Lyrics: Songs to Remember and Tips From the Masters
Lyrics: What Makes a Good Lyric?
“After silence, that which comes nearest to expressing the inexpressible is music.”
Lyrics are often the most memorable part of a song besides the melody. But what is it that makes up a good lyric? I have a tendency to pick out lyrics that tell some kind of story, which appeals to my fascination with narratives in songs. I can also appreciate a lyric that is just plain bizarre, too. If I’m in the right mood, a lyric doesn’t even need to make any sense. There’s something about the nonsense of a good off-the-wall lyric that lightens the mood.
The star-maker says, “It ain’t so bad.”
The dream makers gonna’ make you mad.
The spaceman says, “Everybody look down.
It’s all in your mind.”
[VIDEO] The Killers-Spaceman (Live On Letterman)
The song has a vibrant rhythm, with its lyrics oscillating between life-affirming philosophical tidbits and an awe at the often confusing world around us. Although the chorus may seem on the surface to embrace the idea of not making sense, there’s more to be discovered in the introspective verses.
Songs and the Stories They Tell
Some of the greatest storytellers, in my opinion are the Folk Music singers of the early part of the 20th century. For example, Woody Guthrie creates an amalgamation of not only a storytelling lyric, but an actual story with his song “Tom Joad.” As you may know, Tom Joad was a character in John Steinbeck’s, “The Grapes of Wrath,” and this song pretty well encapsulates the general plot of the book, and the sentiment of the hard-working folks caught up in the plight of the Dust Bowl era. The lyrics are phenomenal, kind of a musical Cliff Notes, if you will.
Here’s a few lines:
Tom Joad got out of the old McAlester Pen;
There, he got his parole.
After four long years on a man killing charge,
Tom Joad come a-walkin’ down the road, poor boy,
Tom Joad come a-walkin’ down the road.
Read the rest of the lyrics to Tom Joad and search the entire catalog of Guthrie’s lyrics on Woody Guthrie’s official website. In related news, Woody Guthrie’s lost novel, “House of Earth,” has just been published by Infinitum Nihil/Harper Collins with some help from actor Johnny Depp.
Finding Your Melody
I’m a big fan of musical documentaries. About a week ago, I was watching the recent documentary on Bob Marley’s life. One part of the film referenced how Bob Marley would come up with the lyrics for his songs. It says he would often play his guitar simply humming along to the chords he was playing, letting the melody come out, and the words would come later.
I really liked this approach to songwriting. So, I tried this myself the other day, and it works. It seems like such a simple approach, but sometimes the best approach to getting lyrics out is the best. It takes a lot of the pressure off of the writing aspect of creating lyrics, allowing you to focus on how the music and the words will fit together. Try this yourself and see how it works.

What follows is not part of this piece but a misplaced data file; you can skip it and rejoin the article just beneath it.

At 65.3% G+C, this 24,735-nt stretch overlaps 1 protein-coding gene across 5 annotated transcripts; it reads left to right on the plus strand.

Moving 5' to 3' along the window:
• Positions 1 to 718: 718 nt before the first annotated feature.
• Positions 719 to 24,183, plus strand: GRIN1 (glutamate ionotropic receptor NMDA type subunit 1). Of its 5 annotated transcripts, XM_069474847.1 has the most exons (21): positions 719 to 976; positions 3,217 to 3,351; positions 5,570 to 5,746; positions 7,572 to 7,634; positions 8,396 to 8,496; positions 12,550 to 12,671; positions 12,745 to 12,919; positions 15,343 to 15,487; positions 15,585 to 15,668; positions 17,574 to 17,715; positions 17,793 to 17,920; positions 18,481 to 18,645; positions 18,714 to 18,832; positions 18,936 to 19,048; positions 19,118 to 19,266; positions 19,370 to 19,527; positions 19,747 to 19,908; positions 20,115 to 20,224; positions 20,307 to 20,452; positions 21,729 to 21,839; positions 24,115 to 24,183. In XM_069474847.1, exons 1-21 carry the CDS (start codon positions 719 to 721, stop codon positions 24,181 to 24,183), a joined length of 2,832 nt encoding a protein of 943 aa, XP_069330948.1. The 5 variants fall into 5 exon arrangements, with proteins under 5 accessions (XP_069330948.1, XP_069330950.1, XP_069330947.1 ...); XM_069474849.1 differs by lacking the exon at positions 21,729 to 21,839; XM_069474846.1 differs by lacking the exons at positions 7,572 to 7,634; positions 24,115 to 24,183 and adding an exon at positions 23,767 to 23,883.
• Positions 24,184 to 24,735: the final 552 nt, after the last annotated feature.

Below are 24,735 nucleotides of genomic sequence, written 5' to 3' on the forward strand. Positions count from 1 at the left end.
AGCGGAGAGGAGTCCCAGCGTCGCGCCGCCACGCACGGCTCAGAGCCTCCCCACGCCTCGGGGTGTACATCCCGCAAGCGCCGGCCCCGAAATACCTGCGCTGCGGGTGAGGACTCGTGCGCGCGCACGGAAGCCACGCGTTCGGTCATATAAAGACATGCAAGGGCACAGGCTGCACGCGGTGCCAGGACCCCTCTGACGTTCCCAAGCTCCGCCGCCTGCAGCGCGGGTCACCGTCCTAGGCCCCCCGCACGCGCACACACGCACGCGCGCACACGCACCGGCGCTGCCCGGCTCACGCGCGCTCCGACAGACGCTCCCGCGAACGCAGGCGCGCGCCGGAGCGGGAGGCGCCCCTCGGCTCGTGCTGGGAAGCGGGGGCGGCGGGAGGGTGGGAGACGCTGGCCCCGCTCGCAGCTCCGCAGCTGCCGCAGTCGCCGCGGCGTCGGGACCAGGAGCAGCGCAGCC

[VIDEO] Bob Marley Documentary Official TV ad, Available on Netflix and DVD
If you’re looking for more insight into lyrics, American Songwriter does a feature each week called, “Lyric of the Week,” which is always worth your time. This week they took a look at artist John Prine, a folk hero to many, and a lyrical force behind many great songs.
Lyrics and Poetry: Are they Related?
Well, kind of. It’s been said that the first poems were sung and passed along in the oral tradition, which seems to indicate that these two forms of creativity are related. Much like early Folk and Blues music, poetry finds itself in close proximity to these oral traditions. There’s also, Lyric Poetry, which seems to suggest yet another association. Certainly, the two are related, but in practice, they operate in different ways.
If I was attempting to illustrate how a poet might aspire to songwriting, or how a songwriter might aspire to poetry, I’d offer a few bits of advice. In the typical, “verse/chorus/verse,” method of songwriting, poetry shares a similarity in that poems often have stanzas that resemble a verse in a song.
Also, a refrain in a poem shares many similarities with a chorus. So, to the poet or songwriter attempting to break new ground in either realm, this is a good starting point.
Although, many poets will reluctantly admit that they just don’t have it in them to write lyrics, the only way to find out if you’ve got it or not is to try.
What are your favorite lyrics or lyric writing techniques? Share a couple with us in the comments section below.